Humans are terrible at estimating anything complicated that involves novel attempts at problem solving. So getting out of estimates and into appetites has been the single most important thing we have done for our software development process at 37signals.
Instead of asking for a specific estimate to a specific solution, we start with rough-sketch version of the problem, and how we want to go about tackling it. But the specific scope, like what a screen should look like or how we implement it, is left open. We then say, you have six weeks to make a great version of that.
Think of it like a stop loss. If you’re in the stock market, and you’re like, I bought at 100, but if it goes down to 80, I’m out. I’m willing to spend 20 bucks on its way down, but then I’m done. Because it is so common to reach the end of an estimate, and go no, no, no, we’re 90% done. We just need the last 10%. Yeah, except there’s another 90% worth of effort in those last 10%.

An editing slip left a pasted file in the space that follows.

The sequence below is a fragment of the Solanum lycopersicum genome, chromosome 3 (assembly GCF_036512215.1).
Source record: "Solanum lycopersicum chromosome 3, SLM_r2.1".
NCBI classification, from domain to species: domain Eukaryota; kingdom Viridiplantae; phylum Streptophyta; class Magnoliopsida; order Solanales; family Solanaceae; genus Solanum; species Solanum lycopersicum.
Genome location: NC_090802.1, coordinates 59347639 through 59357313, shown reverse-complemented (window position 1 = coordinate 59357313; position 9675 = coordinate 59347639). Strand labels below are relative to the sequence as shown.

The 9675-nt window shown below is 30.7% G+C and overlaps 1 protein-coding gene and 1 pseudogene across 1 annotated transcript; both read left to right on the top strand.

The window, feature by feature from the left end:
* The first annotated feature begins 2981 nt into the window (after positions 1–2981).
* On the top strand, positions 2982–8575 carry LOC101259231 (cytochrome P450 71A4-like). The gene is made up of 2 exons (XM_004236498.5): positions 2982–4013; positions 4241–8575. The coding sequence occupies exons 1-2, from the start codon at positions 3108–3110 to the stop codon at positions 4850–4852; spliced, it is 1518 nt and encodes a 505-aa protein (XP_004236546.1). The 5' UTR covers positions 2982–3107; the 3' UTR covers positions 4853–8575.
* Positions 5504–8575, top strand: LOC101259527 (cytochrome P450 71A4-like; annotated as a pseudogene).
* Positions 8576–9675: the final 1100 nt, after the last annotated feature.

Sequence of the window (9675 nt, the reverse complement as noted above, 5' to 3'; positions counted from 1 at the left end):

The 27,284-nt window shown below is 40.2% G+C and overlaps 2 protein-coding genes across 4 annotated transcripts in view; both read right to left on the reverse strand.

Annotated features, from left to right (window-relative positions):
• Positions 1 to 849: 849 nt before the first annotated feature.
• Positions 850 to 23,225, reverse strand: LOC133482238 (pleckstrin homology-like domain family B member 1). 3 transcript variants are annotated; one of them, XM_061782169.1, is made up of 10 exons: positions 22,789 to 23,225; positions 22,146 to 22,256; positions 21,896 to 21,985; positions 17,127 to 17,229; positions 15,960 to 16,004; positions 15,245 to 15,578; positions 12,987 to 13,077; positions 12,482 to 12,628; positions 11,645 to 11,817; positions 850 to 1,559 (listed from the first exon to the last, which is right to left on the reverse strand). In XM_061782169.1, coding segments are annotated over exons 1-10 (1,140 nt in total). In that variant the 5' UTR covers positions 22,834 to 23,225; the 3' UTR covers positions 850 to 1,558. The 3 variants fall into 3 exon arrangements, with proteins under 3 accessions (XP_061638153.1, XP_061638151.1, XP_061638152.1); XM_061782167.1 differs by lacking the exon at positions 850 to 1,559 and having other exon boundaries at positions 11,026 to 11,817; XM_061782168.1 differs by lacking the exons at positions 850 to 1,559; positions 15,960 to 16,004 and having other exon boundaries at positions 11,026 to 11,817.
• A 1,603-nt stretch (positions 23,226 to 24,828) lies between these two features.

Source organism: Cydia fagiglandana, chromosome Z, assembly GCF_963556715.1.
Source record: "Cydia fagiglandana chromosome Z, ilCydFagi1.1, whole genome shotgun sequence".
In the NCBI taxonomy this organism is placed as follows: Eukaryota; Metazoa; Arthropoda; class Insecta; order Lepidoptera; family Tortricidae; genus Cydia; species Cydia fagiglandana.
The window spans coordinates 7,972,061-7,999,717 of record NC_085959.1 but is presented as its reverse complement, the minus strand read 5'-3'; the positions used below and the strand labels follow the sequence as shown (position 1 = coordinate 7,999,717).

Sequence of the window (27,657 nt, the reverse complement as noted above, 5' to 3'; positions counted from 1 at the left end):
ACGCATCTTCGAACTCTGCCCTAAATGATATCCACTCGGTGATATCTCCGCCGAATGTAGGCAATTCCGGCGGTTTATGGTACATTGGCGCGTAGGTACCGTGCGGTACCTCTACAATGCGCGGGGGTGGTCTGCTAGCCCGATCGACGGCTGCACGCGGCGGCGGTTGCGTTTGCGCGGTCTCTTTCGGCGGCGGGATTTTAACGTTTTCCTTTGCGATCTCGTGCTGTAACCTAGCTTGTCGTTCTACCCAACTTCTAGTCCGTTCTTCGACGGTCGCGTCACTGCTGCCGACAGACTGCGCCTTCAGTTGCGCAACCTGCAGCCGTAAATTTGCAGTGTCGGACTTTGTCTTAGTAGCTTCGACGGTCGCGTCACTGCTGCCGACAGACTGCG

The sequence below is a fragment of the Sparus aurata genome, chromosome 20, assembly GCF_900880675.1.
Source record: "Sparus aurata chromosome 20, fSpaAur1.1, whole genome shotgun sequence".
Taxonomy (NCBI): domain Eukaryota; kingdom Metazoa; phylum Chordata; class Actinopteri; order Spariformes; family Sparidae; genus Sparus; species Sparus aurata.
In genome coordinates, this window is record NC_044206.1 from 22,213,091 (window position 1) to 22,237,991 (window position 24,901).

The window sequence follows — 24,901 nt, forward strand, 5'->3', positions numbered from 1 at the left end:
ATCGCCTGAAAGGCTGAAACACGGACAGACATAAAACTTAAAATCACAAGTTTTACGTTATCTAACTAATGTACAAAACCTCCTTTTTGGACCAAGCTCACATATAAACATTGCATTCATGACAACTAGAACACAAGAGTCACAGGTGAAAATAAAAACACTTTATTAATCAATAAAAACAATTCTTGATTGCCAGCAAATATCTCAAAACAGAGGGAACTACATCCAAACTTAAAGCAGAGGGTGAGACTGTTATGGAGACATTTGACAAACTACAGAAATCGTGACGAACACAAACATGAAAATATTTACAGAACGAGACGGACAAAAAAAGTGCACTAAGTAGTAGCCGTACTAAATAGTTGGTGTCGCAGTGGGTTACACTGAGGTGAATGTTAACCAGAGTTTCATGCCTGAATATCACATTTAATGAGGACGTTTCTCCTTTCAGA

Nothing will clog down the momentum and motivation of a software development team like not being able to ship. And nothing will prevent you from shipping like having projects that continuously get pushed out because you want to have all your hopes and dreams happen inside of them.
Then you'll feel like you cannot give up. And that is absolutely the worst position possible to be in, if you’re trying to make rational logical decisions about how to spend your resources. This state of "I gotta dig myself out of this hole". Stop digging.
But it’s also important not hear this, and think, well, just shipping anything, that’s the most important thing. Just push it out at all costs. Absolutely not. The thing you cut is scope, and if you have to cut too much scope, you cut the project. You don’t ship bad software.
Adapted from the episode Your Estimates Suck that just hit The REWORK Podcast. Check it out.